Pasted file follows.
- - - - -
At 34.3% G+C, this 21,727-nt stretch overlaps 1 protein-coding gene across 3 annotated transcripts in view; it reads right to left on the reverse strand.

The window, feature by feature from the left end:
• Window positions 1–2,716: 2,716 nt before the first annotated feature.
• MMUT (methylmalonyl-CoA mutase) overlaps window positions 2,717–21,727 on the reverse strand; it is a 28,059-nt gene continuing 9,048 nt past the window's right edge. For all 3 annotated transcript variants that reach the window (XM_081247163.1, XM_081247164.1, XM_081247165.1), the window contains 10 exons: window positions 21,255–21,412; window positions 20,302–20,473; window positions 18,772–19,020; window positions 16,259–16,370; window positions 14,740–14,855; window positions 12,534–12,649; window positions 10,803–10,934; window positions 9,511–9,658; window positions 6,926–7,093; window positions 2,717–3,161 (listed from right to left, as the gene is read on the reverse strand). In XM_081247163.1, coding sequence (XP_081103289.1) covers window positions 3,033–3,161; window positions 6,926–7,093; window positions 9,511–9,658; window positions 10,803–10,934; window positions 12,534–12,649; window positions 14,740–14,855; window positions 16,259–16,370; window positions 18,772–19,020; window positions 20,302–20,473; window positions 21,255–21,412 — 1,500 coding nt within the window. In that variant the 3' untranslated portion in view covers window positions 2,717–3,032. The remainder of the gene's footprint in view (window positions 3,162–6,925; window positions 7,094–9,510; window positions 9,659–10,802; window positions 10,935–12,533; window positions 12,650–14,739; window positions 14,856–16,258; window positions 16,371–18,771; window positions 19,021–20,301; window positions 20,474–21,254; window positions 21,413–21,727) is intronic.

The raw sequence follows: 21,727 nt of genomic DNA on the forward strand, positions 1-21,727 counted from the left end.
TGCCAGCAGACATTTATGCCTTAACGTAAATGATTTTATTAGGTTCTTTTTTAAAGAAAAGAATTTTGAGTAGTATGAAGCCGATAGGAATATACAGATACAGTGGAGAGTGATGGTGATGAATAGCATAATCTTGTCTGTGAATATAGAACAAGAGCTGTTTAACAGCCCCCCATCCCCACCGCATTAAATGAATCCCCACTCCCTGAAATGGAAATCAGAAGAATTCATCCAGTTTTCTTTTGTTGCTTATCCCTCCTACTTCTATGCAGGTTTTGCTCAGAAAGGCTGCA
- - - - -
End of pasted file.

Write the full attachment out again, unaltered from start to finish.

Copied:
At 34.3% G+C, this 21,727-nt stretch overlaps 1 protein-coding gene across 3 annotated transcripts in view; it reads right to left on the reverse strand.

The window, feature by feature from the left end:
• Window positions 1–2,716: 2,716 nt before the first annotated feature.
• MMUT (methylmalonyl-CoA mutase) overlaps window positions 2,717–21,727 on the reverse strand; it is a 28,059-nt gene continuing 9,048 nt past the window's right edge. For all 3 annotated transcript variants that reach the window (XM_081247163.1, XM_081247164.1, XM_081247165.1), the window contains 10 exons: window positions 21,255–21,412; window positions 20,302–20,473; window positions 18,772–19,020; window positions 16,259–16,370; window positions 14,740–14,855; window positions 12,534–12,649; window positions 10,803–10,934; window positions 9,511–9,658; window positions 6,926–7,093; window positions 2,717–3,161 (listed from right to left, as the gene is read on the reverse strand). In XM_081247163.1, coding sequence (XP_081103289.1) covers window positions 3,033–3,161; window positions 6,926–7,093; window positions 9,511–9,658; window positions 10,803–10,934; window positions 12,534–12,649; window positions 14,740–14,855; window positions 16,259–16,370; window positions 18,772–19,020; window positions 20,302–20,473; window positions 21,255–21,412 — 1,500 coding nt within the window. In that variant the 3' untranslated portion in view covers window positions 2,717–3,032. The remainder of the gene's footprint in view (window positions 3,162–6,925; window positions 7,094–9,510; window positions 9,659–10,802; window positions 10,935–12,533; window positions 12,650–14,739; window positions 14,856–16,258; window positions 16,371–18,771; window positions 19,021–20,301; window positions 20,474–21,254; window positions 21,413–21,727) is intronic.

The raw sequence follows: 21,727 nt of genomic DNA on the forward strand, positions 1-21,727 counted from the left end.
TGCCAGCAGACATTTATGCCTTAACGTAAATGATTTTATTAGGTTCTTTTTTAAAGAAAAGAATTTTGAGTAGTATGAAGCCGATAGGAATATACAGATACAGTGGAGAGTGATGGTGATGAATAGCATAATCTTGTCTGTGAATATAGAACAAGAGCTGTTTAACAGCCCCCCATCCCCACCGCATTAAATGAATCCCCACTCCCTGAAATGGAAATCAGAAGAATTCATCCAGTTTTCTTTTGTTGCTTATCCCTCCTACTTCTATGCAGGTTTTGCTCAGAAAGGCTGCA